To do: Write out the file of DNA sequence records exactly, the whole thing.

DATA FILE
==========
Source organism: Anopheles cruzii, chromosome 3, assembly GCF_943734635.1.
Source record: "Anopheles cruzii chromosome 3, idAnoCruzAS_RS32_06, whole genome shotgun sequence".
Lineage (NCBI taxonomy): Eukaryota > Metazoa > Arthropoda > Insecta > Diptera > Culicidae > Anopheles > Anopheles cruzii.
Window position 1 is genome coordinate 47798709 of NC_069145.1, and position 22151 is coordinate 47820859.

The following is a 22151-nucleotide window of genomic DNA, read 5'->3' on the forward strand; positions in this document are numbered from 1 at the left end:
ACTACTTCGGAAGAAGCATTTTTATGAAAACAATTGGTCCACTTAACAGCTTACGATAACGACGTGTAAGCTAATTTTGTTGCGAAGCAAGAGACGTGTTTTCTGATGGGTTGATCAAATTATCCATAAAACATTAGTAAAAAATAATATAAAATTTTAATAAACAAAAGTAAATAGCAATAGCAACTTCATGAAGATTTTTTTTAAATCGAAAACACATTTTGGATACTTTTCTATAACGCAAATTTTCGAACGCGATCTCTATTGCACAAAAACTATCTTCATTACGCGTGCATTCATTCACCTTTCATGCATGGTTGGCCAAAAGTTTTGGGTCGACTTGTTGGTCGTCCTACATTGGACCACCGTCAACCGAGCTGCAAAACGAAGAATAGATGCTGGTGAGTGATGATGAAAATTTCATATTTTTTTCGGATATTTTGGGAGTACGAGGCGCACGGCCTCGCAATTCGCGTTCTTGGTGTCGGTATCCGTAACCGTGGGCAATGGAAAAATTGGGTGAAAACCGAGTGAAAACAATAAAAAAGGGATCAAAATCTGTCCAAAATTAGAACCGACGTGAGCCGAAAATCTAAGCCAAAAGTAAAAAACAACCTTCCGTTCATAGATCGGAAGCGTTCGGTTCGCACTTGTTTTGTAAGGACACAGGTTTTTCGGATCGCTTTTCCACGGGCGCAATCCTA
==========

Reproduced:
Source organism: Anopheles cruzii, chromosome 3, assembly GCF_943734635.1.
Source record: "Anopheles cruzii chromosome 3, idAnoCruzAS_RS32_06, whole genome shotgun sequence".
Lineage (NCBI taxonomy): Eukaryota > Metazoa > Arthropoda > Insecta > Diptera > Culicidae > Anopheles > Anopheles cruzii.
Window position 1 is genome coordinate 47798709 of NC_069145.1, and position 22151 is coordinate 47820859.

The following is a 22151-nucleotide window of genomic DNA, read 5'->3' on the forward strand; positions in this document are numbered from 1 at the left end:
ACTACTTCGGAAGAAGCATTTTTATGAAAACAATTGGTCCACTTAACAGCTTACGATAACGACGTGTAAGCTAATTTTGTTGCGAAGCAAGAGACGTGTTTTCTGATGGGTTGATCAAATTATCCATAAAACATTAGTAAAAAATAATATAAAATTTTAATAAACAAAAGTAAATAGCAATAGCAACTTCATGAAGATTTTTTTTAAATCGAAAACACATTTTGGATACTTTTCTATAACGCAAATTTTCGAACGCGATCTCTATTGCACAAAAACTATCTTCATTACGCGTGCATTCATTCACCTTTCATGCATGGTTGGCCAAAAGTTTTGGGTCGACTTGTTGGTCGTCCTACATTGGACCACCGTCAACCGAGCTGCAAAACGAAGAATAGATGCTGGTGAGTGATGATGAAAATTTCATATTTTTTTCGGATATTTTGGGAGTACGAGGCGCACGGCCTCGCAATTCGCGTTCTTGGTGTCGGTATCCGTAACCGTGGGCAATGGAAAAATTGGGTGAAAACCGAGTGAAAACAATAAAAAAGGGATCAAAATCTGTCCAAAATTAGAACCGACGTGAGCCGAAAATCTAAGCCAAAAGTAAAAAACAACCTTCCGTTCATAGATCGGAAGCGTTCGGTTCGCACTTGTTTTGTAAGGACACAGGTTTTTCGGATCGCTTTTCCACGGGCGCAATCCTA